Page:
Ocean waves are getting stronger due to global warming. Indeed, According to a new study published in Nature Communications, with the participation of the University of Cantabria, which warns of these aggravating effects of sea level rise in coastal areas, wave power, has increased around the world over the years, with a direct association between the warming of the sea and the increase in wave strength .
A wide range of trends and long-term projections carry the fingerprint of climate change, including sea level rise, rising global temperatures and decrease in sea ice. Indeed, The analyzes of the global marine climate until now have identified increases in the wind speed and the height of the waves in localized areas of the ocean in the high latitudes of both hemispheres. These increases have been greater for the more extreme values than for the average conditions. However, a global signal of change and a correlation between localized increases in wave heights and global warming had not been detected.
The new study focused on the energy contained in ocean waves, which is transmitted from the wind and transformed into wave motion. This metric, called wave power, increased in direct association with the historical warming of the ocean surface. The warming of the upper ocean, measured as a rising trend in sea surface temperatures, influenced global wind patterns, and this, in turn, is making ocean waves stronger.
“For the first time, we have identified a global signal of the effect of global warming on wave climate. In fact, wave power increased globally by 0.4 percent per year since 1948, and this increase is related to the increase of sea surface temperatures, both globally and in oceanic regions,” said lead author Borja G. Reguero, a researcher at the Institute of Marine Sciences at the University of California, Santa Cruz.
Climate change is changing the oceans in different ways, including changes in ocean-atmosphere circulation and water heating, according to co-author Iñigo J. Losada, director of research at the Institute of Environmental Hydraulics at the University of Cantabria in Spain, where the study was conducted.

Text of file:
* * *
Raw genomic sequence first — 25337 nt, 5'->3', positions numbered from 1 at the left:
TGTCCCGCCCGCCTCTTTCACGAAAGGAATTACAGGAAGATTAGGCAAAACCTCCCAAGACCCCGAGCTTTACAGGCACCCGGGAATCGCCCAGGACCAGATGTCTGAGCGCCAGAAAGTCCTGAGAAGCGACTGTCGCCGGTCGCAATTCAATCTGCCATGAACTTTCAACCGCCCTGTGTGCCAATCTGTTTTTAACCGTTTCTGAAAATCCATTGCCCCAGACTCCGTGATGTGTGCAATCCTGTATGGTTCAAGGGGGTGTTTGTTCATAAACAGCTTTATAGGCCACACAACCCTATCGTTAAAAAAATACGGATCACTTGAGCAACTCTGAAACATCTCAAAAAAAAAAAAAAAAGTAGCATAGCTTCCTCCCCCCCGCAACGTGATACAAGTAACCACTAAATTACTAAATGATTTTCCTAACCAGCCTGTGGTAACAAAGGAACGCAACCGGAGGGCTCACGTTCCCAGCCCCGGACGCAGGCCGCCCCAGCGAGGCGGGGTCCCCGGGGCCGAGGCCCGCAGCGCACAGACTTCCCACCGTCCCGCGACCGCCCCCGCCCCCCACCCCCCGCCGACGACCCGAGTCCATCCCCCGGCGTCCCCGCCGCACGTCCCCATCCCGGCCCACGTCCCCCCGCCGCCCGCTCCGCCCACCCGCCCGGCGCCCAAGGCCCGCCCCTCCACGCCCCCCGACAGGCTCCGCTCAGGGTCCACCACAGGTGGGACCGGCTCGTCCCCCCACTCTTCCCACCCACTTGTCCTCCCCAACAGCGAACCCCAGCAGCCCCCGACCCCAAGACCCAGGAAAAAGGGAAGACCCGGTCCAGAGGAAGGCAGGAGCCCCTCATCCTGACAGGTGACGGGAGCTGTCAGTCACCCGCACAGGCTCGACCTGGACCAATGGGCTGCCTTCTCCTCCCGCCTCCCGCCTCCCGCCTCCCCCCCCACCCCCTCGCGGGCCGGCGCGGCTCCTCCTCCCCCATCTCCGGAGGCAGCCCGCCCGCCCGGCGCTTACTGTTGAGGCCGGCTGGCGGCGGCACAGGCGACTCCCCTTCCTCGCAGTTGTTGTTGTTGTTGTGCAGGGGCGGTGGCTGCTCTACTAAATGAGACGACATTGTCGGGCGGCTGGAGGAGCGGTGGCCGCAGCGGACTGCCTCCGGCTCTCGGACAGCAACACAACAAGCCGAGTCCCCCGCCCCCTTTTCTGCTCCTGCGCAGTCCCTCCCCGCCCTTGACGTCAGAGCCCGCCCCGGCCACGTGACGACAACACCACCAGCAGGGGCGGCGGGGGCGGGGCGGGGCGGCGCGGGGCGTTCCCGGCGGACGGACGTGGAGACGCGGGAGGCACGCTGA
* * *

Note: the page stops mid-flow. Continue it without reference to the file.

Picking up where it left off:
“This study shows that global wave energy can be a potentially valuable indicator of global warming, similar to the concentration of carbon dioxide, the rise in global sea level or the global surface atmospheric temperature,” said Losada.
Understanding how ocean wave energy responds to ocean warming has important implications for coastal communities, such as the anticipation of impacts on infrastructure, coastal cities and small island states.
Ocean waves determine where people build infrastructure, such as ports, or require protection through coastal defenses, such as breakwaters and dykes. In fact, the action of the waves is one of the main drivers of coastal change and floods, and as the wave energy increases, its effects can be more profound. The rise in sea level will further aggravate these effects by allowing more wave energy to reach the coast.
While the study reveals a long-term trend of increased wave energy, the effects of this increase are particularly evident during the seasons of more energy storms, as occurred during the winter of 2013-14 in the North Atlantic, when the west coast of Europe was impacted; or the devastating 2017 hurricane season in the Caribbean, which offered a stark reminder of the destructive power and economic impacts of coastal storms.
The effects of climate change will be particularly noticeable on the coast, where humans and oceans meet, according to co-author Fernando J. Méndez, an associate professor at the University of Cantabria.
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